There are several Merle Haggard tracks on this disc. The first is “Someone Told My Story,” which was the flip side of Merle’s first #1 hit, “The Fugitive.” It’s an excellent song, and features Glen Campbell on guitar and Bonnie Owens on backing vocals. The next is “Mixed Up Mess Of A Heart,” a fun track that has something of a Buck Owens vibe, particularly in the vocal approach. Glen Campbell plays guitar and sings harmony on this track. “Drink Up And Be Somebody” is another of this disc’s highlights. “I can’t let you know you hurt me/I can’t let you know I cried/I’ve got to make you think I’m happy/Everywhere I go/I’ve got to keep my hurt inside me/I can’t let it show.” Oh yes, alcohol certainly helps. This track features some nice work on guitar. “You Don’t Have Very Far To Go” is a song Merle Haggard wrote with Red Simpson, and one he recorded a few different times.  The version included here is his second studio recording of it, and was originally the flip side to “Branded Man.” This one also features some wonderful work on guitar. Merle Haggard certainly could write a good prison song, but he also covered prison songs by other songwriters, as he does here with Tommy Collins’ “I Made The Prison Band.” Glen Campbell plays guitar, and Bonnie Owens delivers some excellent harmony vocals. The final Merle Haggard recording on this disc is actually a Buck Owens song, “Where Does The Good Times Go,” which had been a big hit for Buck Owens. Norm Hamlet is on steel guitar.

Disc Seven

The seventh disc contains thirty-three tracks from 1967 to 1969. It opens with Buck Owens’ “The Heartaches Have Just Started,” an excellent song about having survived a relationship and now trying to survive the heartache at its end. Check out these lines: “Up to now you’ve had me hanging/But now you’ve run out of rope/And when you see the back door swinging/You’ll know I’ve run out of hope.” That’s followed by a short but fun instrumental tune, “Fingerlickin’” by Gene Moles. I also really like “Buckshot,” an instrumental track from Larry Daniels And The Buckshots. Buddy Alan joins with Buck Owens for “Let The World Keep On A Turnin’,” a seriously enjoyable song that never fails to make me smile. “Let the world keep on a turnin’/Let the fire keep on a burnin’/Let our love keep on a growin’.”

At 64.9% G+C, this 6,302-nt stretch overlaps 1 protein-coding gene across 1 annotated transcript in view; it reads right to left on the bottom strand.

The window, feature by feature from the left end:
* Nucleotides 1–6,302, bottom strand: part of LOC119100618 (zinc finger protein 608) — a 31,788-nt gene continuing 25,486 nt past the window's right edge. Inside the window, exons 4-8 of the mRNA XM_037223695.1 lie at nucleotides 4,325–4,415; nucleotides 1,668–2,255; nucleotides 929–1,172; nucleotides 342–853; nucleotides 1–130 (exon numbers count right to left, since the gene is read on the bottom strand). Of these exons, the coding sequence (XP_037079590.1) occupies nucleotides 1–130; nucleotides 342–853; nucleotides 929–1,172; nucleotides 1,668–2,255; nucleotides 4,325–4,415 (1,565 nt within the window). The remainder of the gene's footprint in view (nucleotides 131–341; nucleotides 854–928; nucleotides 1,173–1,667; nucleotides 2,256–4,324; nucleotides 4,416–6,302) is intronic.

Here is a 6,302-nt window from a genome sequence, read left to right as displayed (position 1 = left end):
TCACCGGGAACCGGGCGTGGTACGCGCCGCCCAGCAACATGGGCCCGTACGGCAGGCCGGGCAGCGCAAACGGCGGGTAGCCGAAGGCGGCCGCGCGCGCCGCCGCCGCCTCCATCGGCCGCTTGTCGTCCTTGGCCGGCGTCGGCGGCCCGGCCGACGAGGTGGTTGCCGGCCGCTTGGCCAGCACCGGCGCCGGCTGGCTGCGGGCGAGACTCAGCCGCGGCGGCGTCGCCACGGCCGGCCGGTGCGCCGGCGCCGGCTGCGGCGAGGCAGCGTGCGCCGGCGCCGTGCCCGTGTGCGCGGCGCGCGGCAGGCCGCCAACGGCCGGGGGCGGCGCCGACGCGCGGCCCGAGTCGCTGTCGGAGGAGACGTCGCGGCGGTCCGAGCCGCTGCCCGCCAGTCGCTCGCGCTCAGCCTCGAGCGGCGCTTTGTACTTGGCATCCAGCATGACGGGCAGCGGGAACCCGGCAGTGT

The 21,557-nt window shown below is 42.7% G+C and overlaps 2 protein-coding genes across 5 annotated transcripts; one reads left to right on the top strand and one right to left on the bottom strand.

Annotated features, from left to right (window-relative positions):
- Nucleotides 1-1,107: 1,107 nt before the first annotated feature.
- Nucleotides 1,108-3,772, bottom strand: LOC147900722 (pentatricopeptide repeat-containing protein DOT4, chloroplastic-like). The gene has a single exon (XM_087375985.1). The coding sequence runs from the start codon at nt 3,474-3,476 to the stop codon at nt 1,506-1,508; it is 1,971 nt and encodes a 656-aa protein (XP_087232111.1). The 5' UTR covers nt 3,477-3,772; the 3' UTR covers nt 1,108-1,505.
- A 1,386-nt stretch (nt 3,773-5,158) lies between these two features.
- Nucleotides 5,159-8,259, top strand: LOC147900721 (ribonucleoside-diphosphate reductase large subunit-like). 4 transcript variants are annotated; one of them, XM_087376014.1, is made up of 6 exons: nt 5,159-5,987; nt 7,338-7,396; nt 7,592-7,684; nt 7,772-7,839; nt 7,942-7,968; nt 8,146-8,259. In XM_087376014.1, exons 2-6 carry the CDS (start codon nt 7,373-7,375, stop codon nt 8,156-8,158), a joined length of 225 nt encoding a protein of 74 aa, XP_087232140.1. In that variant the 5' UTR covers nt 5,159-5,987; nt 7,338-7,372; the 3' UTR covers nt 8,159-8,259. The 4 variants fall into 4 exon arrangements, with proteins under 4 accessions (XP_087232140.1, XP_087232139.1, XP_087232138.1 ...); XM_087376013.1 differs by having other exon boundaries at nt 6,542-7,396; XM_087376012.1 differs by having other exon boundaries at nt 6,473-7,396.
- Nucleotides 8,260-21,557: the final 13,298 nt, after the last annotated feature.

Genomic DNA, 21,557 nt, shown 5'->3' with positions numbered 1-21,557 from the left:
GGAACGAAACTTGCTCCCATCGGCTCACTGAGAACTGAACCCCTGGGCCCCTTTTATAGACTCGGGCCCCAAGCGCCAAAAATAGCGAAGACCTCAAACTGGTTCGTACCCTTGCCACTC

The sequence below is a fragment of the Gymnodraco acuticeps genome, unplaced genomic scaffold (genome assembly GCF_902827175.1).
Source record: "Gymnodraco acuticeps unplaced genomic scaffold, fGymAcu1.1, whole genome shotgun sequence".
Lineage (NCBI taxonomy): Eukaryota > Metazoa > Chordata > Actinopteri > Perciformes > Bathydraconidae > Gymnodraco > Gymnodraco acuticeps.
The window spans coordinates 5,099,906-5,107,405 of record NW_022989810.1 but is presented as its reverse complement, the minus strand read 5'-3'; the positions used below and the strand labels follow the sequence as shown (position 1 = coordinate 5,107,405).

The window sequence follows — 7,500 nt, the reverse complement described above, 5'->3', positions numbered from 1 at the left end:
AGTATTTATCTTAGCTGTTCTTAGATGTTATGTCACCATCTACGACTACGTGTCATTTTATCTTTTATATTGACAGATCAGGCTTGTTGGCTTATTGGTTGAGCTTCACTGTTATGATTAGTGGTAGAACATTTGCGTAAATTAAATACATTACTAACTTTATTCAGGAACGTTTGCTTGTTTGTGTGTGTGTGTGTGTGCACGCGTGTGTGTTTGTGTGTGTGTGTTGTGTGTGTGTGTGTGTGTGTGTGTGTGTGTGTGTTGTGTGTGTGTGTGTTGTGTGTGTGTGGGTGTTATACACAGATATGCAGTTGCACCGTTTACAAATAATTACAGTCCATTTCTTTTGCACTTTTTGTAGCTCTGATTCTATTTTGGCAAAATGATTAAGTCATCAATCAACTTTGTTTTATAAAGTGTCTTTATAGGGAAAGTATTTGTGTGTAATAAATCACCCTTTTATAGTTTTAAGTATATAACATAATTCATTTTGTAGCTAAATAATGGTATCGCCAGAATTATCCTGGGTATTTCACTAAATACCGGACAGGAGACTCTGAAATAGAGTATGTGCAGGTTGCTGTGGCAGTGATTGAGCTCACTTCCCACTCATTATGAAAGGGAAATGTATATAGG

That’s followed by the disc’s first Merle Haggard recording, “Too Many Bridges To Cross Over,” a song written by Dallas Frazier, which opens with this line: “Be close to me, but please don’t ever love me.” Ah yes, a man who can’t love the woman because he loves to wander, to travel. Then we get “Too Young To Grow Old Over You,” a delightful track by Dean Sanford. This is one of my personal favorites of this disc. “I always had a funny story/But you took those away too/But I’m too young, too young, too young to grow old over you.” I love the backing vocalist’s addition of “Yeah.” Another highlight is Bonnie Owens’ version of “Lead Me On,” a song that would later be hit for Conway Twitty and Loretta Lynn. I much prefer  Bonnie Owens’ version. This is a beautiful, heartbreaking and honest track. “I need love, warm and tender/In a way I’ve never known/If you want me, I’ll go with you/But you’ll have to lead me on.” That song was written by Leon Copeland, and it’s followed by a Merle Haggard song performed by Leon Copeland, “I’m Out Of My Mind” (which I believe Merle recorded as “I’m Looking For My Mind”). “Oh, I lost my mind the day I lost your love/I’m not crazy, but sometimes I wish I was.” Merle Haggard’s moving recording of “California Cotton Fields” is also featured on this disc.

This disc includes Clarence White’s previously unreleased recording of the instrumental track “Buckaroo.” Clarence White, as you likely know, was a member of the Kentucky Colonels and The Byrds. The Byrds would perform this tune in concert (you can hear it on the album Live At The Fillmore – February 1969). This track is certainly another highlight of the disc, a treat. Red Simpson’s studio demo recording of “You Put My World Back Together” is also included. One of the disc’s surprises for me is “Lucy Clowers” by Bob Ross. This is a song I’d never heard before, and I love it. It’s one of those country songs that tell a good tale, creating a vivid character, described with delicious humor. “Make It Rain,” a track by Billy Mize, also has a healthful dose of humor, heard in lines like “Now your wealth don’t make you better, babe/Because I can tread water, babe/As long as you think you can make it rain” and “But it might be fun a while to be your clown/So get your whip and do your thing/And I’ll run around the ring.” This disc concludes with Stan Farlow’s recording of “Devil River,” a song about the dangers of Kern River, and yet another highlight.